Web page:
Capturing Snow flakes 

0) Collect Snow Trap equipment: namely glass microscope slides (available via Amazon) & hair spray; put them in a garage to cool.

1) You need to have snow falling at the "right" rate/density: snow needs to be falling at a slow but steady rate.  Too much snow, and they do not imprint separately...not enough, and you won't catch enough on on your "snow trap" described below. This took several rounds of testing.

2) The snow trap consists of microscope slides coated with hair spray (cheers to Aquanet, the champion of 1980's hair styles!).  Most hairsprays are dissolved polymer solutions that, once exposed to atmosphere, evaporate allowing the polymers harden. Using "hot" (i.e. room temperature) hairspray will melt fresh snow.  Using cold/old coatings will not work since they will not be too dry or too hard to be imprinted. The trick is to coat the slides right before use with pre-cooled hairspray. Keep hair spray and slides in a cold place (i.e. garage); freshly spray the slides right before a snow event and lay them out in the yard.


3) Weigh down the slides on card board otherwise, wind (that often comes with snow) will flip your adhesive coated slides over...and you'll have mulch/debris embedded through out (tested that too).

4) Keep the slides cold as the water melts & polymer hardens: after harvesting the snow flakes, place them in a cold garage. If the snow is coming down heavy, you'll have to retrieve the slides before they get too covered. You need to let the polymer harden and dry before taking them into a warm house. Wait for the snowflakes to melt/evaporate.

5) Image these via (a) a photographic macro-lens with the flakes are still present.... or (b) via a microscope after the flakes melted and evaporated (leaving their image in cast). You'll see that many flakes are only half embedded or overlap.  The camera used on the scope is monochrome which reflects the colorless imprint.  Simple bright-field imaging is used.

Monochrome Raw Data 

7) Faux-color in Photoshop & Font Battle:  These monochrome images are now doctored up in Photoshop with lots of false coloring, masking, and layering options; a number of the snowflakes are isolated atop a template provided from PSprint.com (one of many online printers screenshot below). Art Director Heidi may initiate a war over appropriate fonts, and you should expect to lose. My blocky carved ice letters were "not right for this project" and I was convinced to follow her advice to use a sleek font instead. Erin and Connor concur with mother as per their training. The next battle is with the computer to ensure the printing of CMYK reflects the RGB coloring; this is resolved via opening & exporting the template in Adobe Illustrator (see variety of blues/cyans below). The template is made read for printing.  A proof confirms all is well.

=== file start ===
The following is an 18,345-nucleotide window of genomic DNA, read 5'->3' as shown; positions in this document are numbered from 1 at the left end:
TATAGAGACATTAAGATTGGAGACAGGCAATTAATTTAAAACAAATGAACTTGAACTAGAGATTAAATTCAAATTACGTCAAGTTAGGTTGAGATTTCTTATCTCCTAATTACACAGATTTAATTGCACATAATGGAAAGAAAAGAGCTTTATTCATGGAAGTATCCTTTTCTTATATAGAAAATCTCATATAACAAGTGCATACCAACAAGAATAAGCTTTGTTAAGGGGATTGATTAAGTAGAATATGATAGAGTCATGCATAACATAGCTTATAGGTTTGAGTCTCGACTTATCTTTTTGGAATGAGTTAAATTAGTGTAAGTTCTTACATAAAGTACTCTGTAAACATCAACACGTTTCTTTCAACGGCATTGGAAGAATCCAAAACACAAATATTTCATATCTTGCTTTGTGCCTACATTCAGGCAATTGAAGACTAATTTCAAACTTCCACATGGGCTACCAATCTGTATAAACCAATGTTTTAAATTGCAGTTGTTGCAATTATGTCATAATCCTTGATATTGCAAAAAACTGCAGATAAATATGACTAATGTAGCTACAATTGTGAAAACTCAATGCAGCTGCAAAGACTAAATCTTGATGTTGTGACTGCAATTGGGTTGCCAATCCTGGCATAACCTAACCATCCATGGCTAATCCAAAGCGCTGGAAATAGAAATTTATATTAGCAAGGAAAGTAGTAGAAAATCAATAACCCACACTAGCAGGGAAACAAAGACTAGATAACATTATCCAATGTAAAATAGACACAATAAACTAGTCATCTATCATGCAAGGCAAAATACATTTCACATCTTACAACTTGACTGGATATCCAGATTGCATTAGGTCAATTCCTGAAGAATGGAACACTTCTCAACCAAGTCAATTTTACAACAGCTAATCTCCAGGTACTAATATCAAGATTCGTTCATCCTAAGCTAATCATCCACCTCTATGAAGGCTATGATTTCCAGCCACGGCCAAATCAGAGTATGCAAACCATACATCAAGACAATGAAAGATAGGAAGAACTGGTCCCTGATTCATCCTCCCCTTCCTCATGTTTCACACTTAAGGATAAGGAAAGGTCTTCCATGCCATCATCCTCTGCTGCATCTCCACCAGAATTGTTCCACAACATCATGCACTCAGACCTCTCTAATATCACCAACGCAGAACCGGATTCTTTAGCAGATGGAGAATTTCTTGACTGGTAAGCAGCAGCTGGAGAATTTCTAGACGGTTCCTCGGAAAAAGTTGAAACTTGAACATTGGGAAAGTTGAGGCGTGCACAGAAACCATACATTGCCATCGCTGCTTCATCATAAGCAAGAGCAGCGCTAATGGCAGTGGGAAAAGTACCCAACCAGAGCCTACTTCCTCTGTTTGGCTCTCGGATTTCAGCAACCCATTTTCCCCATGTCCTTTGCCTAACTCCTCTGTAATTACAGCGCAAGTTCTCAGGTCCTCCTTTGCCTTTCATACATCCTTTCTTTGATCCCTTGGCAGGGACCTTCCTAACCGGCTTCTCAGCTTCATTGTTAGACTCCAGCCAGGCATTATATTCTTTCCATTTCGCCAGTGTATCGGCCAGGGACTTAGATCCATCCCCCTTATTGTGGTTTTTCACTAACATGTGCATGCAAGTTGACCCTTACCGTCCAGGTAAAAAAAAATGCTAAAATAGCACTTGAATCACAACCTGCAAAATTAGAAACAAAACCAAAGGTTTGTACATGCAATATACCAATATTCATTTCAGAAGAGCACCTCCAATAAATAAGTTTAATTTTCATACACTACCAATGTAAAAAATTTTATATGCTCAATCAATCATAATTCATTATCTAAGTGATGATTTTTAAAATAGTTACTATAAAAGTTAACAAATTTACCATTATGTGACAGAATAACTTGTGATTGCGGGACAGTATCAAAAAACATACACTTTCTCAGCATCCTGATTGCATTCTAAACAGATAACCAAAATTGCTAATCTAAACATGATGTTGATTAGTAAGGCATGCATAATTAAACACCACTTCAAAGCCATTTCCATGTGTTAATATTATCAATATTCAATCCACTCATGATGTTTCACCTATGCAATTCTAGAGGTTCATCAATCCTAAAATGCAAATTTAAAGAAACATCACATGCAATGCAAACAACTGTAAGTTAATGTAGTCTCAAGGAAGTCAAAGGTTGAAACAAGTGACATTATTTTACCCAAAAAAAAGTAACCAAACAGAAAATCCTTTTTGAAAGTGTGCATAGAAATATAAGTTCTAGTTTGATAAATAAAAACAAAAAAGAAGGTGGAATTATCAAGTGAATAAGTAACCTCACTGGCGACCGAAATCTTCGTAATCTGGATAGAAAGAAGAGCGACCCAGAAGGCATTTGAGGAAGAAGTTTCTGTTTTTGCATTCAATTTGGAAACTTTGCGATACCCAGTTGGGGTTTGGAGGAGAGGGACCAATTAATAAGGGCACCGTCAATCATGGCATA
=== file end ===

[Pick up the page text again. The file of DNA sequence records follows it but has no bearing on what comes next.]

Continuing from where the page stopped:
Team Lindberg Update

2015 had Connor growing taller than his dad (he's now 6 feet tall at 13yrs of age, cripes). Erin, Connor and Dad were promoted in the Kyu ranks in Aikido (Mushinkan Dojo in Liberty Township under Sensei Domaschko...a great place to learn self-defense without striking/harming your opponent…highly recommended to all).  Heidi ramped up her photography hobby to the point she is beginning to take portraits for clients (family photos, Linkedin head shots, & pet portraits). Dad continued pressing his writing hobby and saw his first short story appear in an anthology Heroika: Dragon Eaters (17 authors chronicle the killing of serpents across as many centuries--Seth covered ancient Egypt); also audio books for Seth's dark fiction were released thanks to voice professionals found via Amazon's ACX service. 2016 promises to be fun, as Team Lindberg tackles crazy artistic endeavors!

Best to all, Seth, Heidi, Erin, and Connor (Shorty & Sweetie too)



Monday, December 8, 2014

Lindberg Holiday Card 2014


HAPPY HOLIDAYS, 2014!

Crafting Holiday cards has been a tradition in our family since ~1998.  Most of the cards are on display on a website, clicking on recent ones (2010 onward) provide links to how they were made. This year, Heidi pushed me away from the art board. To make this beautiful rendition of a Poinsettia plant, she blended her photography, batiking, and design skills. Here is how she did it:

Summary: Photography > Batik > Digital Design


Phase 1: From Picture to Cloth
Photograph Poinsettia > Print Copy Onto Paper
Expand in Copy Machine > Outline Edges on White Cloth

Heidi took the Poinsettia picture Dec. 2013 and has been eyeing it ever since. It was destined to be a template for some other craft.  Printing it Summer 2014, she used an enlarged copy to trace the outlines onto a cloth.  This enabled subsequent dying.
Phase 2: Selectively Color Cloth 
Trace Edges to Cloth - Mask Areas With Removable Wax
The art of batiking involves masking sections of the cloth with removable wax.  Using the photograph to guide which areas should be kept light (i.e. the white background), the artist protects the cloth with wax.  Then the artist dyes the entire cloth, setting the darkest areas first. The original wax is kept on, and more wax is applied on the next gradation of color. Then the cloth is dyes again.

Adding Color
  1. Masking & Dying & Drying (mask lightest areas first..i.e. white, pink, etc.)
  2. Applying new masks... Mask On Areas Desired To Be Lighter/Pinker…
  3. Repeat...darkening the exposed areas


Phase 3: Iterative Masking – Dying - Drying
Beware, annoying husband's hell-bent on documenting the process may photograph you with your hair "up." Crackled wax provides a cool, vein-like pattern. The wax can be removed by bathing the cloth in hot water...the wax melts and floats to the top.